Career Episode writing is an essential component of your Competency Demonstration Report (CDR), which Engineers Australia (EA) requires to determine whether your engineering skills and knowledge meet Australian standards. Hire competent Career episode writing service. Engineers wishing to immigrate to Australia must apply under one of the four occupational categories defined by the EA for Skilled Migration:

  • Engineers with advanced degrees
  • Technologists in Engineering
  • Engineering Consultants
  • Managers of Engineering

Each of these categories has a list of competencies. When writing your Career Episode Report, keep in mind that you are demonstrating that you have all of the competency elements listed under the occupation category for which you are applying.

Why do you require CDR Career Episode Writing Services?

Our CDR report is primarily for assessing your engineering ability and talent. It consists of a slew of documents that must be submitted to Engineers Australia (EA) to work in Australia. The best CDR writing services provide you with the best CDR assistance because if your CDR writing is rejected, you will be unable to file another CDR for another 12 months. Most of these documents (except the career episodes and summary statements) are academic degrees and papers that you already have. Our CDR writing services assist you in preparing your CDR by utilizing a flowchart.

As a result, it is understandable that organizing them can be time-consuming, leaving little time and energy to devote to creating career episodes. As a result, engineers seeking employment in Australia seek professional help with CDR writing.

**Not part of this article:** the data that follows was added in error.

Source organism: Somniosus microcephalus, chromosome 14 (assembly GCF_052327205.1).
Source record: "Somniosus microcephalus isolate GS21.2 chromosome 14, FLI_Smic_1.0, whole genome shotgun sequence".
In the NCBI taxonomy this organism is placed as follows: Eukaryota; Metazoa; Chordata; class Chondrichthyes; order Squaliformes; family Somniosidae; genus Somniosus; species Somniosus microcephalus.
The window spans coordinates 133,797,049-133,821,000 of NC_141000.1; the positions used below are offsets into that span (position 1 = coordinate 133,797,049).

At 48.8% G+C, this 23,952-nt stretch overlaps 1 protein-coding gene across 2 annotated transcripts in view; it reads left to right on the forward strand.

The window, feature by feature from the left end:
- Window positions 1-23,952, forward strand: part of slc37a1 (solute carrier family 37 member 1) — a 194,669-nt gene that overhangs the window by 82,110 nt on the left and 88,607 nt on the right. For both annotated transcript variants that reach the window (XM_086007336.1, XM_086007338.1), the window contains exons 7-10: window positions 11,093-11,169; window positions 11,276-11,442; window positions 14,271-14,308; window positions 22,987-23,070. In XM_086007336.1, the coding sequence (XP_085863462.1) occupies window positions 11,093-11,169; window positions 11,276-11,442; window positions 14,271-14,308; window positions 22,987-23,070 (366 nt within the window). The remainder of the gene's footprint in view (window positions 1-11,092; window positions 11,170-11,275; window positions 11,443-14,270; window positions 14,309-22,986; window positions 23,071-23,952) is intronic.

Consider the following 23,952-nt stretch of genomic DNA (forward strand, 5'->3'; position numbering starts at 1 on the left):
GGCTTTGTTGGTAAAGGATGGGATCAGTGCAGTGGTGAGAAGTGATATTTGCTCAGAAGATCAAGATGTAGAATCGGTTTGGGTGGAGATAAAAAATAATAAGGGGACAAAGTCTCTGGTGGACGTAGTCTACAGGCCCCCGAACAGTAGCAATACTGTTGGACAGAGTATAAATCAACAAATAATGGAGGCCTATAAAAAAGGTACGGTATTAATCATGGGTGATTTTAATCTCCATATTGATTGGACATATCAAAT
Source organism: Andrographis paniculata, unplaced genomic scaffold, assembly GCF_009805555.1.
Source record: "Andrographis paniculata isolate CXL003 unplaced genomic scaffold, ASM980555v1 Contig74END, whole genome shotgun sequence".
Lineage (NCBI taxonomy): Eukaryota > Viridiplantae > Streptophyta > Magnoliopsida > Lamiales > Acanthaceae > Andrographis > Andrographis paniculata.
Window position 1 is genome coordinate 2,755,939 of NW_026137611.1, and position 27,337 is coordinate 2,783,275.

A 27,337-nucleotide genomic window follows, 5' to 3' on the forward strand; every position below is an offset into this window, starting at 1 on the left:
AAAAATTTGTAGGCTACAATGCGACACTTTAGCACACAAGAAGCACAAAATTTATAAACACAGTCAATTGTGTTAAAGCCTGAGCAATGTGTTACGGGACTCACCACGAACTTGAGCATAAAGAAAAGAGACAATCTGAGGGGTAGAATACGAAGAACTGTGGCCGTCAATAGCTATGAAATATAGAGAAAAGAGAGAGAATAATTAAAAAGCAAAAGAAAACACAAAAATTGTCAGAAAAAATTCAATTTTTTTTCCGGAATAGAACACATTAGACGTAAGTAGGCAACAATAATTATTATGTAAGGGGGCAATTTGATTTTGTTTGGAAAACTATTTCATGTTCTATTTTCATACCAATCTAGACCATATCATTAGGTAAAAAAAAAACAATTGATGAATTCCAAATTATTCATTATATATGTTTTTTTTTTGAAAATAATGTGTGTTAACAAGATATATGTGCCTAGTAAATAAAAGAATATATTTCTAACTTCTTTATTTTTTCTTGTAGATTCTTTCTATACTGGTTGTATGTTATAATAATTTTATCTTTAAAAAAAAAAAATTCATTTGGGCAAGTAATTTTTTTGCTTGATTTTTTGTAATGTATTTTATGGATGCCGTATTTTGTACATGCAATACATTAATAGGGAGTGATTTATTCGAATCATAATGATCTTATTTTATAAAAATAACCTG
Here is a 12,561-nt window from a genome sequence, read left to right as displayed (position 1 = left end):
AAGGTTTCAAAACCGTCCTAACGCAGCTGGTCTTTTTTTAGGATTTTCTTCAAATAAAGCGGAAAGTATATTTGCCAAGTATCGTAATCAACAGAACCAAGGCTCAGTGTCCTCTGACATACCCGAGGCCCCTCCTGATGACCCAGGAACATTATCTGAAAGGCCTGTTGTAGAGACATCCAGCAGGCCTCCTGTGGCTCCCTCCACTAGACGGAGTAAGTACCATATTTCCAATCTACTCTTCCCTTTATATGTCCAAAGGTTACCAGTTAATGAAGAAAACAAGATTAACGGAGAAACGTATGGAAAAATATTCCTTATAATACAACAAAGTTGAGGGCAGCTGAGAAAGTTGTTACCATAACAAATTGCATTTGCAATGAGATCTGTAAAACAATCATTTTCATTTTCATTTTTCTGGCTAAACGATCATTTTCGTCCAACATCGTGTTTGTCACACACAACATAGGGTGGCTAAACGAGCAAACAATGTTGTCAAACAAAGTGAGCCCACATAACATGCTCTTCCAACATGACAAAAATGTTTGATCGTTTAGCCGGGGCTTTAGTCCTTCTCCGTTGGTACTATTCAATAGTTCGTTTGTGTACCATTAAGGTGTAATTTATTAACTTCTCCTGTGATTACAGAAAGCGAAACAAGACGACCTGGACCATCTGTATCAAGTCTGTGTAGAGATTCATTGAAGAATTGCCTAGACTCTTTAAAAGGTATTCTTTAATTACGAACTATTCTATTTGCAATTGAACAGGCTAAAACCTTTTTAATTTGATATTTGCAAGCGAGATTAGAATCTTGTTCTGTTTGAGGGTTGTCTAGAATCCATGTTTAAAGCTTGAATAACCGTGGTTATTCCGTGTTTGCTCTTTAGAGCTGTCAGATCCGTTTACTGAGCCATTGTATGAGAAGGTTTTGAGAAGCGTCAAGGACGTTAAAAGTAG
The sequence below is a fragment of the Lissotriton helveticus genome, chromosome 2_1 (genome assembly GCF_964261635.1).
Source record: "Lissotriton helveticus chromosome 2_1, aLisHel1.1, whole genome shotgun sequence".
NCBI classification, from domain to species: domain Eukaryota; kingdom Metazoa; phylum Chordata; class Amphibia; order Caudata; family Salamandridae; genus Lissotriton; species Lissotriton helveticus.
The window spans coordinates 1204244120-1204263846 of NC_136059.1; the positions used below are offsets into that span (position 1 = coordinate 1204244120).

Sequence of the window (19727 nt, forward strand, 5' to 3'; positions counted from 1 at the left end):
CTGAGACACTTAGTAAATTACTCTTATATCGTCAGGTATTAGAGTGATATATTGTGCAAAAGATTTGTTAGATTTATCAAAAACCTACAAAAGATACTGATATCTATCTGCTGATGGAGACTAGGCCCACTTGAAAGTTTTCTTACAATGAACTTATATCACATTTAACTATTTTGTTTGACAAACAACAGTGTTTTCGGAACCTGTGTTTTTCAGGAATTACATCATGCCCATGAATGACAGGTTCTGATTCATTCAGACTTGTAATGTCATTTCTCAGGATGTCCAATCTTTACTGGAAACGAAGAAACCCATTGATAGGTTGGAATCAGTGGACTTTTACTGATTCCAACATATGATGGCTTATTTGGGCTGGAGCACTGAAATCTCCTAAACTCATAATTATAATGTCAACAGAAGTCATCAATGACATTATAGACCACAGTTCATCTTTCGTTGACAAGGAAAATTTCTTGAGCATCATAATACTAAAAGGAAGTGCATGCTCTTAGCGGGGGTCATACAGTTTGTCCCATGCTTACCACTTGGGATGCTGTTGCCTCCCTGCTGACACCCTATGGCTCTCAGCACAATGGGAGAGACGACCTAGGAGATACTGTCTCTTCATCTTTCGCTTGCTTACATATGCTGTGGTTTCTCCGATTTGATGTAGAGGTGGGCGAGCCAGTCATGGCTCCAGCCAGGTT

Our CDR writing experts advise that while writing these CDR reports, you must ensure that your career episodes meet graduate competency standards and the ANZSCO codes for your occupational category. While writing your assignments, our CDR report writers can ensure that all academic guidelines are followed. As a result of our high-quality CDR report writing services, contacting My Assignment Services is the best option for you.

How should three Career Episodes for CDR Australia be written?

The CDR format for Australian immigration is specific. It includes the following:

Continuous Professional Development (CPD)

This is a list of everything you’ve done to stay current in your field after graduating from engineering school.

Three Career Episodes (CE)

You write three essays to demonstrate your development as an engineer. The essays are lengthy (1000 to 2500 words). Write them in first person and may discuss a specific period or aspect of your engineering experience. All three CE essays must be drawn from different periods of your engineering work or highlight various aspects of your engineering experience. When writing the CDR report, remember to use Australian English.

Summary Statement of Career Episode

On the last page of your CDR, you discuss how the Career Episodes you’ve written related to the competencies EA is looking for – and which paragraphs of which Career Episode link to which competency elements in the desired profile.

Take a look at any Career Episode sample. You will notice that, while it reads like a narrative, it’s written with a very technical mindset. has a team of professional CRD writers who can assist you in writing one, two, or all three of your Career Episodes so that your engineering skills and knowledge are presented to the EA in the best light possible.

Career Episode Writing Services – Topics

Career Episodes demonstrate that you have applied your knowledge and skills to your chosen occupation. Because you must write three CEs in CDR, you must choose your career episode topics carefully. Here are three opportunities to incorporate the EA-mentioned competency elements into specific career-related experiences. You can get an idea from your Career Episode by doing the following:

  • Engineering projects completed, workshops attended, or tech fests attended during your educational program
  • A project you worked on (or are currently working on) at the start of your career
  • The specific position you have held (or are currently holding) in your career. Remember that you do not simply have to state your key responsibilities or team achievements in this case. EA wants to know what role you played in the company. It is preferable to have an active sense of duty.